Many companies do business online, but very few display the best practices for global website design. What does it mean to build a global online presence, and what do the world’s top websites do in order to accomplish this feat? New research from Common Sense Advisory, “Gaining Global Web Presence,” details the best (and worst) practices for the top 1,000 global websites, including eBay, Porsche, Avon, and Dell.
To conduct the research, the firm compiled 40,000 datapoints from the 1,000 top global websites culled from three separate listings of companies, brands, and websites: the Forbes Global 2000, Interbrand Best Global Brands, and Alexa Top Sites. The team looked at each site’s purpose, the number of languages and countries targeted, how social media and video content were incorporated, and many other multilingual, global web development factors.
Adds lead report analyst Ben Sargent, “The best global websites have certain things in common – most importantly, they’re well-rounded, with a diverse mix of possibilities for interactivity, the option to get content in multiple forms (text, audio, and video), and they take advantage of social media platforms. The report allows for companies across a multitude of industries and countries to benchmark their website’s multilingual properties against the top online brands and set a path for the site’s global future.”
Key datapoints include:
- Average number of languages per website grew in 2010. In 2009, 41% of Alexa’s top sites supported more than one language. In 2010, Common Sense Advisory research found multiple languages on 46% – a year-on-year growth rate of 12%.
- Fewer than half the top sites offer only one language. 433 websites addressed a single market in a single language with no attempt to address the needs of geo-lingual visitors. Another 21 sites used a single language but included navigation to country-specific content or sites.
- Twitter rules in the new social reality. Among the 1000 sites visited, 279 (28%) offered links to social media sites. Favored social media links across all sites in all countries include, in order of popularity: Twitter, Facebook, and YouTube.
- Number of languages offered depends on industry. The study identified a high degree of variability from one industry to another. For example, multilingual websites in the software and computers industry offered an average of 22.4 languages, while social media sites offered 14.7. Companies in the retail and apparel industry offered just 6.3 languages on average.
The report contains helpful benchmarks, tools, tips, case studies, and screen shots that enable web developers, international marketers, and business development specialists to successful expand a global web presence, including:
· How to orient visitors within your global web presence. The report details via statistics and screen shots how the top brands present their multilingual properties and guide visitors to language and country appropriate content, examples of best and worst practices.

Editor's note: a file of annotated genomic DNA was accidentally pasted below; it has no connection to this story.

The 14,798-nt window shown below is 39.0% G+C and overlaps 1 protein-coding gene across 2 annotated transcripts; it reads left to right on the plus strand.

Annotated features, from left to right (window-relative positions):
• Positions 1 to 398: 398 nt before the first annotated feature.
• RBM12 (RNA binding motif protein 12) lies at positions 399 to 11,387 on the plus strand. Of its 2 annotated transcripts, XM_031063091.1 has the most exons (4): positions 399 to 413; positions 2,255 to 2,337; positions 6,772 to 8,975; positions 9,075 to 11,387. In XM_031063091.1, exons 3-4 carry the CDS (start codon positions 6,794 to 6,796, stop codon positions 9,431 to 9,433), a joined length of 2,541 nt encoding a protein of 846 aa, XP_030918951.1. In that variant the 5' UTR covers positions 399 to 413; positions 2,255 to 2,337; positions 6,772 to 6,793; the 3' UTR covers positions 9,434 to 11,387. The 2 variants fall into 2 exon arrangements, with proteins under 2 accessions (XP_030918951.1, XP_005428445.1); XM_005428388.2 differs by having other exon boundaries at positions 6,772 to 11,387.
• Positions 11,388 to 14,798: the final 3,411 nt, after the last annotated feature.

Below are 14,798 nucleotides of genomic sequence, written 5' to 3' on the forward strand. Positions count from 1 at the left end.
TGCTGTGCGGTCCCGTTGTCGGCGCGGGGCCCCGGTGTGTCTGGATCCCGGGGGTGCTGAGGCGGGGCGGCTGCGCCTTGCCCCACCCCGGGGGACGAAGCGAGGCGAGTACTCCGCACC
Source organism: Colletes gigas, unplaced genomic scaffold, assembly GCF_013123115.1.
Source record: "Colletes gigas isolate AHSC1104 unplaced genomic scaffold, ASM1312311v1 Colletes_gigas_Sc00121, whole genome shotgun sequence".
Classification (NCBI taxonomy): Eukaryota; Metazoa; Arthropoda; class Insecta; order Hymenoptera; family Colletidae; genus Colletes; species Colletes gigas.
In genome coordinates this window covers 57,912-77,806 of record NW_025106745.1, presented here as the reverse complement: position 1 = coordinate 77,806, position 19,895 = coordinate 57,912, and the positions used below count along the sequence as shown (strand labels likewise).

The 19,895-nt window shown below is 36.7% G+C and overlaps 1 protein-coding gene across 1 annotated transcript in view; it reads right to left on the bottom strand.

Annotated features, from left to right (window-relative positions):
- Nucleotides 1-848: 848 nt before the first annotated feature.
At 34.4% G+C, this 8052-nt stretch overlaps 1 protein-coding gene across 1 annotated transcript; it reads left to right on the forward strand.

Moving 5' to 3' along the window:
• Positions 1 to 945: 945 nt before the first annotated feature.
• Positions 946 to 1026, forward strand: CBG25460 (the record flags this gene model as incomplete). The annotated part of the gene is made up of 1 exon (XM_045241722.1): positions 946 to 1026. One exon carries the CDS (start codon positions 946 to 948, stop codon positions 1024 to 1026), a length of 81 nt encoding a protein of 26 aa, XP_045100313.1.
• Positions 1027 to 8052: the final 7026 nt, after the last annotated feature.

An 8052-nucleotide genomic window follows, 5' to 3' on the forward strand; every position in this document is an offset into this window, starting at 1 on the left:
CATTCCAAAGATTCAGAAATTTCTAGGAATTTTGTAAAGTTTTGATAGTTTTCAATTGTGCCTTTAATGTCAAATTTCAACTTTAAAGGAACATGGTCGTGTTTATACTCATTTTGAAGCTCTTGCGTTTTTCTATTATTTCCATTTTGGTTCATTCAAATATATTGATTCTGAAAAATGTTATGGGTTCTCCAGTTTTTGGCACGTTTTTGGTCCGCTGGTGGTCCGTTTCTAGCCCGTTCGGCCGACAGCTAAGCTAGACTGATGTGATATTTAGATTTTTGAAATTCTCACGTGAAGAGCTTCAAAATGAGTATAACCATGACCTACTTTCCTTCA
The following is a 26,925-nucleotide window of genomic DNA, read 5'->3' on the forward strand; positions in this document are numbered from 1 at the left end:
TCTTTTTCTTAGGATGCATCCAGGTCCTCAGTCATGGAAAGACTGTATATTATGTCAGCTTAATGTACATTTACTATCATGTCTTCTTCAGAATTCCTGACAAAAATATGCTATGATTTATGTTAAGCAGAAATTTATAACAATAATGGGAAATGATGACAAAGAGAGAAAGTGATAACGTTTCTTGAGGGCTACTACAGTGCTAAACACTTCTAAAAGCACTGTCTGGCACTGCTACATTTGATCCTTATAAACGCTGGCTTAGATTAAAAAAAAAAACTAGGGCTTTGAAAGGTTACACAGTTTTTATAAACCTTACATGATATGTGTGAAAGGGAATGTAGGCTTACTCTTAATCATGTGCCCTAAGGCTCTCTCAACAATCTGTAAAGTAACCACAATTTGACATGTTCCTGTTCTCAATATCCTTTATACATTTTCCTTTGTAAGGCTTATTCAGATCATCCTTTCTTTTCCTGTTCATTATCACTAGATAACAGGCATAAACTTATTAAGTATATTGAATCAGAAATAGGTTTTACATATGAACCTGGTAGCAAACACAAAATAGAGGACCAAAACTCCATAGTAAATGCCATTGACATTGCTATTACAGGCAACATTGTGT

· Simpler is better for site configuration. Web teams have moved away from use of country code top-level domains, but still only half of multilingual sites offer all countries or languages on a single domain. Meanwhile, ad-driven destination sites still favor subdomains. Learn the best strategies to employ for searchability, content management, and international usability.
· Trends for use of video and interactive elements, user forums for customer engagement, and links to social networks. Should you translate and localize your videos? Just more than half (57%) of the top 1,000 global websites provided “unique” content, meaning original video was produced for the target market. Only a single example was found of adapting a source language video for a new audience.
“Website localization is already a mainline business activity practiced in every industry. The best global brands, whether ranked on the Interbrand list or in the minds of the in-house marketing department, compete for attention in multiple languages from a global audience. Following the guidance outlined our recent report will reduce the cost and effort of managing a global web presence, while improving results,” concludes Sargent.
The firm will publish its rankings of the leading global websites in early 2011. For more on the firm’s research, visit www.commonsenseadvisory.com.
About Common Sense Advisory
Common Sense Advisory, Inc. is an independent research and analysis firm specializing in the on- and offline operations driving business globalization, internationalization, localization, translation, and interpretation. Its research, consulting, and training help organizations improve the quality of their global business operations. For more information, visit: www.commonsenseadvisory.com or www.twitter.com/CSA_Research.